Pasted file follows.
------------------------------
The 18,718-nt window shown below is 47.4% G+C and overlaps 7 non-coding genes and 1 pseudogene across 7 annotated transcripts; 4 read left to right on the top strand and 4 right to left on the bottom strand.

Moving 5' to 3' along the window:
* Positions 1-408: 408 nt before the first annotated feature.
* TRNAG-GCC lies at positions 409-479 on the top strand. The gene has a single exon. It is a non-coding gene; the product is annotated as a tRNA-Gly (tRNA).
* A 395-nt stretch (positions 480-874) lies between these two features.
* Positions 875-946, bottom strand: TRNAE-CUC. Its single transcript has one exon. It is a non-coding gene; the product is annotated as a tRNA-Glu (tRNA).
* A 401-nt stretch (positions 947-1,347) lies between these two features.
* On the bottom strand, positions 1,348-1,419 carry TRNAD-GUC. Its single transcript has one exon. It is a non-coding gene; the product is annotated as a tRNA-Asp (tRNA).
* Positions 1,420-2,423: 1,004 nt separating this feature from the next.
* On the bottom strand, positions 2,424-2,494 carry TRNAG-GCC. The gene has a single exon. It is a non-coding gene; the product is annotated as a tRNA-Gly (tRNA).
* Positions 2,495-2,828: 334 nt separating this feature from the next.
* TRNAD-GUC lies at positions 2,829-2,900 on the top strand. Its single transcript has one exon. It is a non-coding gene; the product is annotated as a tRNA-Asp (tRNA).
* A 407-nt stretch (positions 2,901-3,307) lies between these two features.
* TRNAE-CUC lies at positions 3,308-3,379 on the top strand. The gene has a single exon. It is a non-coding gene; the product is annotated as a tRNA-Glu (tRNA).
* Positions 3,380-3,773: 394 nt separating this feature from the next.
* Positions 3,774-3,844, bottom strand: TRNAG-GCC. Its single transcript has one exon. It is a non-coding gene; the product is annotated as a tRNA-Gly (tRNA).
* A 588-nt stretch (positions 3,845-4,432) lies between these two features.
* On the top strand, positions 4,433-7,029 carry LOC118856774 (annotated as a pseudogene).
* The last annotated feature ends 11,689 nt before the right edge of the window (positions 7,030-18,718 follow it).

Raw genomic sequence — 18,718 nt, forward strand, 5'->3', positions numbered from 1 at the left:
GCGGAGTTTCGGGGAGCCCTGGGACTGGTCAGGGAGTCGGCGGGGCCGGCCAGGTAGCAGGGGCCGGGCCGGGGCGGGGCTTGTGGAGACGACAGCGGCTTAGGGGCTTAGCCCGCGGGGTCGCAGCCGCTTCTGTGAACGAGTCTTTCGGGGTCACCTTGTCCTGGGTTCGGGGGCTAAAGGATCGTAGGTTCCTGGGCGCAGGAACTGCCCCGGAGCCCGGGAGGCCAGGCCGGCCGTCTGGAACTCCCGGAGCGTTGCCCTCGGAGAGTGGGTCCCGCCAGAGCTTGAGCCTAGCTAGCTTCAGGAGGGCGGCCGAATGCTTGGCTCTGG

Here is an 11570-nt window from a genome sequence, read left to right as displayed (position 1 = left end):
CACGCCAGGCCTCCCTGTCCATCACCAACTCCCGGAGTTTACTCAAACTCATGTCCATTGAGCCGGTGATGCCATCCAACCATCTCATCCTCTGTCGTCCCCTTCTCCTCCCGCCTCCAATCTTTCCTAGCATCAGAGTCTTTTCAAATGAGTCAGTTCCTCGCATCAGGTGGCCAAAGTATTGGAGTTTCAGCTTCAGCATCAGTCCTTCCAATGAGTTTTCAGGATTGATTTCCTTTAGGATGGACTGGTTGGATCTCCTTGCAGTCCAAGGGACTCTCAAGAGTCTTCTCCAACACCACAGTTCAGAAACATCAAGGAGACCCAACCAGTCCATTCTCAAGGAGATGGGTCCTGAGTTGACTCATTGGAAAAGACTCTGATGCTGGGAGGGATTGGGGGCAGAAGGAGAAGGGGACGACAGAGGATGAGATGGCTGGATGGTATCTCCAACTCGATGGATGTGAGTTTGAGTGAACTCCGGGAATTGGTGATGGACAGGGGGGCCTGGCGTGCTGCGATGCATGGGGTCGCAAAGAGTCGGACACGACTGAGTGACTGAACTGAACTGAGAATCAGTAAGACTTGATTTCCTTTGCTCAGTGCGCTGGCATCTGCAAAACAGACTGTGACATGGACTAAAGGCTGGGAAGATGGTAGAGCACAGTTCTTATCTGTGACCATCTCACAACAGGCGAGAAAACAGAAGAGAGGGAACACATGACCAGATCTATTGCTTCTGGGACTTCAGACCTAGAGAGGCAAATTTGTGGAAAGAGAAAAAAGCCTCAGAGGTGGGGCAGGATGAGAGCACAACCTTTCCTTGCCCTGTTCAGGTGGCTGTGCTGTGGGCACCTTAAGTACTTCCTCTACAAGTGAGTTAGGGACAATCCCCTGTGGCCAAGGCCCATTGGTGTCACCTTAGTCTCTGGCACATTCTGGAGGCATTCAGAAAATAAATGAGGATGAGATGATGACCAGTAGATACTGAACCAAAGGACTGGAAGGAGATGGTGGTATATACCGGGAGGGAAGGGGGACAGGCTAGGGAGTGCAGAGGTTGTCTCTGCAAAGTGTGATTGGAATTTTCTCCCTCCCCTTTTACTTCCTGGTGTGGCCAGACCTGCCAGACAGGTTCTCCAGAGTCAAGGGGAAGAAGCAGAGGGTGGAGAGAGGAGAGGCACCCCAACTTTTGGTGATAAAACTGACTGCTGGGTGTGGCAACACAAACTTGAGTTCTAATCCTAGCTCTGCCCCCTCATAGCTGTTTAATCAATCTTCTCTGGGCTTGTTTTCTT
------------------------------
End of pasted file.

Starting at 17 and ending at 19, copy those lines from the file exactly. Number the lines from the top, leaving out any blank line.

* A 588-nt stretch (positions 3,845-4,432) lies between these two features.
* On the top strand, positions 4,433-7,029 carry LOC118856774 (annotated as a pseudogene).
* The last annotated feature ends 11,689 nt before the right edge of the window (positions 7,030-18,718 follow it).